• Studies – “The data has confirmed what many of you have likely believed your whole life. Not only were you right, but we uncovered something unexpected and exciting in the process that will change the entire industry. Here’s what happened…”

Drawing an audience in with a relevant, purporse-driven narrative is powerfully persuasive. Of course, that’s just what you say. How you say it is important too.


The best presentations target both the right brain (emotion) and the left brain (logic). They inform and entertain the audience.

Consider the following three foundational steps to a great speech delivery:

Establish Credibility

Establishing credibility is essential to getting your message across. An audience’s perception of your credibility is based on three different components:

  • Body language – 55%
  • Tone of voice – 38%
  • Content – 7%

Naturally, we can see that a big emphasis should be placed on body language, followed by your tone of voice.

It is not to say that your content is not important after all; it is the foundation of your speech. Keep in mind that your delivery can either amplify your message or undermine it.

As you prepare your speech, make sure to prioritize how you will deliver for optimum impact.

Here are some tips to demonstrate credibility while you present:


Body Language

  • Maximize the space your body takes up on stage. Turn to face different sections of the audience
  • If you’re telling a story, use physicality to bring it life
  • Don’t hunch or get small! Use an expansive body posture to demonstrates confidence


  • Do a vocal warm up to give your voice more strength before speaking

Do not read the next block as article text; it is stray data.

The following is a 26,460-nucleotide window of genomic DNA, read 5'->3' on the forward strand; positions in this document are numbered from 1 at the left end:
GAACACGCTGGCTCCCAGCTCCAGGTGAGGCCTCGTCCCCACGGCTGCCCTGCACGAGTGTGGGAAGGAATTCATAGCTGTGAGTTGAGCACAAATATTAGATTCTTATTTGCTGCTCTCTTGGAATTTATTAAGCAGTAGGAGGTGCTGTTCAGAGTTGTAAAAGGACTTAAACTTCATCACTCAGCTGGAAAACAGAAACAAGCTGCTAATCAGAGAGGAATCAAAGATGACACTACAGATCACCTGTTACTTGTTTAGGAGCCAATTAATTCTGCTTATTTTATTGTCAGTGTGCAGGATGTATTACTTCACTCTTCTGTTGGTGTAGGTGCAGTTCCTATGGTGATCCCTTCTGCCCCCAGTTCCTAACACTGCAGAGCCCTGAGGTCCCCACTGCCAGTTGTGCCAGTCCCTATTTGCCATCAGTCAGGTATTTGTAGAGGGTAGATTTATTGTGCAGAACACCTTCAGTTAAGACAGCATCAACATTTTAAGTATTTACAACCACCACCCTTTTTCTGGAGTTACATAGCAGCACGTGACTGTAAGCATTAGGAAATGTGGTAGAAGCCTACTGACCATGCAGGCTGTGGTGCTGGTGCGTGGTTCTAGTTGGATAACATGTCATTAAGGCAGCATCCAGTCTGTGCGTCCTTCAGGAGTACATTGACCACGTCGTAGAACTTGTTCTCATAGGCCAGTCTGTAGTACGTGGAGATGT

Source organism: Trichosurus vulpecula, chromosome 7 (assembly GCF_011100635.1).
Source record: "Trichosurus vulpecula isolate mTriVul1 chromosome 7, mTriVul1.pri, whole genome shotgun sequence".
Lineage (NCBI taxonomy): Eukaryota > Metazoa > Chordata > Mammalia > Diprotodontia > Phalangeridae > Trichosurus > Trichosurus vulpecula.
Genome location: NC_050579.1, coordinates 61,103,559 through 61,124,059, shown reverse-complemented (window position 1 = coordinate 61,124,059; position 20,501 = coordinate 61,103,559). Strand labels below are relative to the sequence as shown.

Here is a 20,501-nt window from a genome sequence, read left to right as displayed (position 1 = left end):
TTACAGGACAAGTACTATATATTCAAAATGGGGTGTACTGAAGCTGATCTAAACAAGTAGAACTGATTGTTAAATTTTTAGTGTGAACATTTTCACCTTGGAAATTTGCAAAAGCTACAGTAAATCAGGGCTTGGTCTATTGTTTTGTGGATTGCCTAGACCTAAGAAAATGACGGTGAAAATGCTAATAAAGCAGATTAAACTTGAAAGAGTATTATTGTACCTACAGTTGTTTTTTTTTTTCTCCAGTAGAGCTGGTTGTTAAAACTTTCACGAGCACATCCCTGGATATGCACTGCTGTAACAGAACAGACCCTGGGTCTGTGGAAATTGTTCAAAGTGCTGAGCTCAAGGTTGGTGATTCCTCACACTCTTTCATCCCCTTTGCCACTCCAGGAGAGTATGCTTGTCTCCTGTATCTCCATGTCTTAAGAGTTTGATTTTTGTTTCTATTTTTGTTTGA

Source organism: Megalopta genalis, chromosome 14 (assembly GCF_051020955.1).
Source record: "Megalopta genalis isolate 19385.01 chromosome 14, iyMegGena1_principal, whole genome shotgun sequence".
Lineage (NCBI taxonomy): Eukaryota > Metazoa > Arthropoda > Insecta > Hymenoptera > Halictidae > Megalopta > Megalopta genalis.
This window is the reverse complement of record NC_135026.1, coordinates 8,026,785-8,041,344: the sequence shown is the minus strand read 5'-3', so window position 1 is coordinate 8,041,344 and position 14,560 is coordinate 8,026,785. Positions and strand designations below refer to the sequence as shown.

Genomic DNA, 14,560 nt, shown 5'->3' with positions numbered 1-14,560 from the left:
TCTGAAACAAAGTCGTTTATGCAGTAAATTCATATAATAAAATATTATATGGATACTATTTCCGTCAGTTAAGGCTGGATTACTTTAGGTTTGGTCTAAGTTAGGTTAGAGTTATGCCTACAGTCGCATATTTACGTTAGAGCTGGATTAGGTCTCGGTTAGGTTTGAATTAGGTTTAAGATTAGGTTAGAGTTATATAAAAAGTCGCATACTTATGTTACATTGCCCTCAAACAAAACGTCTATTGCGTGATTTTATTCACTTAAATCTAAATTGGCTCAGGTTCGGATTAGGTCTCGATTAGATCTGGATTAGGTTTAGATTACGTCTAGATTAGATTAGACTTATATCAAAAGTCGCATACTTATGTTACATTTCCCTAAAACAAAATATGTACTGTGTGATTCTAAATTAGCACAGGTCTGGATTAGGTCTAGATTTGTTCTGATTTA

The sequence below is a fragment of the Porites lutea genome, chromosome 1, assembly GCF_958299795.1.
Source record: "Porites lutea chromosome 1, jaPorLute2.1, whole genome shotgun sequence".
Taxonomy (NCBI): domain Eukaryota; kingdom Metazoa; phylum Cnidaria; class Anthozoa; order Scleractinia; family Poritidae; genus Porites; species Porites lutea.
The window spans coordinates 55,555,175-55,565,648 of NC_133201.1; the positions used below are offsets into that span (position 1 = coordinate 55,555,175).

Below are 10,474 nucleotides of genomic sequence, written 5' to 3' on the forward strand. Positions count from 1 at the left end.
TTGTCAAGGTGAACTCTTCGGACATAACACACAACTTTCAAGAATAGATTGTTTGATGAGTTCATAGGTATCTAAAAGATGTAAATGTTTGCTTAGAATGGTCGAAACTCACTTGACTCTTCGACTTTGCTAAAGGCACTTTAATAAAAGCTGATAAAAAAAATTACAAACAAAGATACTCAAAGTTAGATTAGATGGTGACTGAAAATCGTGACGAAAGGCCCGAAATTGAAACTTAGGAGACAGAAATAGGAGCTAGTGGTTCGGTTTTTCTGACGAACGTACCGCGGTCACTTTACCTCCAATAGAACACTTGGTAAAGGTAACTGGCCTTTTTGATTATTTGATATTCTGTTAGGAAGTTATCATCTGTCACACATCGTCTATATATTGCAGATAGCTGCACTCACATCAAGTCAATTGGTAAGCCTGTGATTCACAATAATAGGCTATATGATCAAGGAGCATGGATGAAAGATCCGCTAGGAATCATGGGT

• Raise and lower your voice to match the emotions you’re conveying. Be loud and passionate, quiet and serious—vocal variety is the spice of a good speech
  • Avoid using filler words or sounds. We’ve all sat through a speech where every other word is “umm” or “er” or “like” that is a sure credibility killer! The best antidote: pausing. Pauses give your brain space to catch up and add effect to your talk
  • Practice so your speech is fluid and with proper enunciation.

Engage Emotions

Don’t speak like a robot. Tap into your audience’s emotions.

We lead textured emotional lives: we laugh, we cry, we bristle at injustice, we root for the hero. Your words should engage that entire emotional range.

Just remember: nowhere is authenticity more essential than with emotional appeals. The only feeling stirred by canned jokes and insincere stories is awkwardness.

So, how do you find the right emotional words for your speech? One simple and convenient way is by drawing from the core of who you are and your own emotion-related experiences.

From stoic CEOs to ex-marines, we’ve coached many people who have wrongly said they don’t feel much. But the second we ask them to think about important family, best friends, and significant memories, they realize just how significant a role emotions play in their life.

When preparing your speech, think about the emotions you want your audience to feel, and find a way to talk about it so that you feel those emotions yourself.

Because if you feel the emotions while talking, studies have shown that mirror neurons in the brains of your audience will fire off, making them feel those emotions too.

Though you may be tempted to skip the pathos, it’s also important to know that it’s emotion that triggers memory. And we know you DO want your audience to remember you after you are done.


You will gain or lose your audience’s trust and attention from the very moment you start speaking (in fact, from the very moment you step on stage.)

The introduction to your speech has one goal: to persuade the audience to give you their most precious resources—their time and attention.

Your intro doesn’t need to solve world peace or sound like Shakespeare. It simply needs to convince your listeners that you’re someone worth listening to.

This makes it even more critical to ask the question, “How should I open my speech?”

Speech writing is an art and a science. Your intuition and creativity will give you some ideas on what may work. And through experimenting and testing, you can land on the ideal opening.

So experiment. See what works for your setting and message. Maybe it’s eliciting emotional reactions through music, or maybe a poem, or maybe a shocking statistic from your latest whitepaper. Try them all out on colleagues or friends to determine what’s most effective for you.